As every number theorist learns, the radius of convergence of $exp(x)$, defined by the usual power series in a neighborhood of zero, is $$\rho = p^{-1/(p-1)}.$$ This is typically proven by computing the $p$-adic absolute value of $n!$.

I imagine that this might also be proven by using the fact that the differential equation $Df - f = 0$ (to which $f(x) = exp(x)$ is a solution) has an irregular singular point at $\infty$. My intuition in the $p$-adic case, from looking at a paper of Bombieri and Dwork a long time ago, is that this irregular singular point "pushes" convergence away from infinity -- hence the relatively small radius of convergence of $exp(x)$ $p$-adically, near zero.

Is there a somewhat general statement along these lines -- that an irregular singular point of a differential equation at a point $s$ (on a smooth projective curve, let's say) will cause the (generic?) radius of convergence of a series solution to the differential equation at a point $t$ to be less than something (involving $s$, $t$, and invariants of irregular singular points, etc.)? Something that, when you "plug in" the differential equation $Df - f = 0$, and the points $s = \infty$ and $t = 0$, will output the radius of convergence of $exp(x)$?

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Marty: your radius of convergence is wrong. The series exp(x) doesn't converge at 1 but it's less than your radius. Take a reciprocal. –  KConrad Jan 27 '11 at 10:11
Whoops. Forgot a minus sign. It's corrected now. –  Marty Jan 27 '11 at 16:46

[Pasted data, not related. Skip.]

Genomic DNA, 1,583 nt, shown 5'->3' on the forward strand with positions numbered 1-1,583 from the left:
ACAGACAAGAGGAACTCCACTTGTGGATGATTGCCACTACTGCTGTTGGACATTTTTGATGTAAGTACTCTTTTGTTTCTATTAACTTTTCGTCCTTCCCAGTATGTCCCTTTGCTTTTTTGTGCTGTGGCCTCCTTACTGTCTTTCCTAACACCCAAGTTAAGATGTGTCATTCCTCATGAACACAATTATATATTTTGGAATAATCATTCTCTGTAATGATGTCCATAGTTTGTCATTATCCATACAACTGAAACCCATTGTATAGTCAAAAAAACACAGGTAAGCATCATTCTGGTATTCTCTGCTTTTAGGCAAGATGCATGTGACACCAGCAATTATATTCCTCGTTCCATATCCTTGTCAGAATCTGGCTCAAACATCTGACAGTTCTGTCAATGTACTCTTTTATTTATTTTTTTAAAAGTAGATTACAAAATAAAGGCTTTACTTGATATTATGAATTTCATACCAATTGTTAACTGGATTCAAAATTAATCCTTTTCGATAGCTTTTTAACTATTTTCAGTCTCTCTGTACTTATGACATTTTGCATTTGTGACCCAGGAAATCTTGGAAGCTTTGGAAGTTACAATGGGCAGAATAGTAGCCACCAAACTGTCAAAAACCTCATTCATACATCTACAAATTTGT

@Marty: it's good that you did say "...as every number theorist learns ..." :) (I am not confident about my ability to write down the formula for the radius of convergence from memory either.) Anyway, very interesting question! –  Pete L. Clark Jan 27 '11 at 19:41
It will indeed be interesting if this approach can predict the radius of convergence; but I like to look at the exponential as a secondary thing, the inverse of the $p$-adically much more fundamental logarithm. This is defined on the whole open unit disk, with derivative a unit, so $\exp$ can be defined only on an open disk of the same size as the one in which $\log$ is one-to-one, in other words on the disk $z\colon v(z)>1/(p-1)$. No need for memory here: sketch the Newton polygon of the log and see what (nonunit) homothetic conjugation needs to be applied to make the result integral. –  Lubin Jan 27 '11 at 21:44
@Marty: Right you are. It's considerations of exactly that sort that made me delay my comment. But the exponential has, in some sense, no properties, at least in comparison to the log, which has loads of structure (I'm thinking of how the roots are placed.) Maybe, like Abel, you'd get a handle on things by looking at the inverse of any function you got as a solution of a DE? –  Lubin Jan 28 '11 at 0:14